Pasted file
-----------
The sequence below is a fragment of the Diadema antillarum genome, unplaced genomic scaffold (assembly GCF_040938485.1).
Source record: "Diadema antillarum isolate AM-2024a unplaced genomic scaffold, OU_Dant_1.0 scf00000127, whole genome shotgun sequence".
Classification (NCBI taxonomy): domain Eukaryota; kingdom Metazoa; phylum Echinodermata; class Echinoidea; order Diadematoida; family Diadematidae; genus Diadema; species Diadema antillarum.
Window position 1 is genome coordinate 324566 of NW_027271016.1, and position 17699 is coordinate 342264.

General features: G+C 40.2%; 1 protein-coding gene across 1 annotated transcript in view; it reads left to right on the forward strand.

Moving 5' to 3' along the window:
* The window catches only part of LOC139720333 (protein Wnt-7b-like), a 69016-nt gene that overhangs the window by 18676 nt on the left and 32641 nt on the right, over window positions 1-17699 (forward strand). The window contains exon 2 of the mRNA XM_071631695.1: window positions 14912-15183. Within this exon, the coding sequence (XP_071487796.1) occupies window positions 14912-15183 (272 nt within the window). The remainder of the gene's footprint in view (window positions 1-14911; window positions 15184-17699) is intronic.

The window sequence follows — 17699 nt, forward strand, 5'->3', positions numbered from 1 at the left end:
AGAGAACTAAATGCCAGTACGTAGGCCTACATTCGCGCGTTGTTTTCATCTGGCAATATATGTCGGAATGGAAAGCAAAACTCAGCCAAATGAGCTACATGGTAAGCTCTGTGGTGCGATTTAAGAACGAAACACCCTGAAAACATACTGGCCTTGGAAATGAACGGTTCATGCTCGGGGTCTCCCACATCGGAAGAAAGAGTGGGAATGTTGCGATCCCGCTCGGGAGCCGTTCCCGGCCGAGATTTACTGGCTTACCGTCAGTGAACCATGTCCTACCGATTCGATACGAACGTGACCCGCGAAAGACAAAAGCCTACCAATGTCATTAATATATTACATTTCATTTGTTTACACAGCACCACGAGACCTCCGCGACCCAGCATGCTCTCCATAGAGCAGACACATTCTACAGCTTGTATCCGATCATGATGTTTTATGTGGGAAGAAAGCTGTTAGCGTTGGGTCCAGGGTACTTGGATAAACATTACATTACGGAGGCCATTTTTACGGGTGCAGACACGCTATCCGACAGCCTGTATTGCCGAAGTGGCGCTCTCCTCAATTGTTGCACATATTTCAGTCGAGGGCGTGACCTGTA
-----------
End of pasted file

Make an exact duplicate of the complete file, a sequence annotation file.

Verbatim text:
The sequence below is a fragment of the Diadema antillarum genome, unplaced genomic scaffold (assembly GCF_040938485.1).
Source record: "Diadema antillarum isolate AM-2024a unplaced genomic scaffold, OU_Dant_1.0 scf00000127, whole genome shotgun sequence".
Classification (NCBI taxonomy): domain Eukaryota; kingdom Metazoa; phylum Echinodermata; class Echinoidea; order Diadematoida; family Diadematidae; genus Diadema; species Diadema antillarum.
Window position 1 is genome coordinate 324566 of NW_027271016.1, and position 17699 is coordinate 342264.

General features: G+C 40.2%; 1 protein-coding gene across 1 annotated transcript in view; it reads left to right on the forward strand.

Moving 5' to 3' along the window:
* The window catches only part of LOC139720333 (protein Wnt-7b-like), a 69016-nt gene that overhangs the window by 18676 nt on the left and 32641 nt on the right, over window positions 1-17699 (forward strand). The window contains exon 2 of the mRNA XM_071631695.1: window positions 14912-15183. Within this exon, the coding sequence (XP_071487796.1) occupies window positions 14912-15183 (272 nt within the window). The remainder of the gene's footprint in view (window positions 1-14911; window positions 15184-17699) is intronic.

The window sequence follows — 17699 nt, forward strand, 5'->3', positions numbered from 1 at the left end:
AGAGAACTAAATGCCAGTACGTAGGCCTACATTCGCGCGTTGTTTTCATCTGGCAATATATGTCGGAATGGAAAGCAAAACTCAGCCAAATGAGCTACATGGTAAGCTCTGTGGTGCGATTTAAGAACGAAACACCCTGAAAACATACTGGCCTTGGAAATGAACGGTTCATGCTCGGGGTCTCCCACATCGGAAGAAAGAGTGGGAATGTTGCGATCCCGCTCGGGAGCCGTTCCCGGCCGAGATTTACTGGCTTACCGTCAGTGAACCATGTCCTACCGATTCGATACGAACGTGACCCGCGAAAGACAAAAGCCTACCAATGTCATTAATATATTACATTTCATTTGTTTACACAGCACCACGAGACCTCCGCGACCCAGCATGCTCTCCATAGAGCAGACACATTCTACAGCTTGTATCCGATCATGATGTTTTATGTGGGAAGAAAGCTGTTAGCGTTGGGTCCAGGGTACTTGGATAAACATTACATTACGGAGGCCATTTTTACGGGTGCAGACACGCTATCCGACAGCCTGTATTGCCGAAGTGGCGCTCTCCTCAATTGTTGCACATATTTCAGTCGAGGGCGTGACCTGTA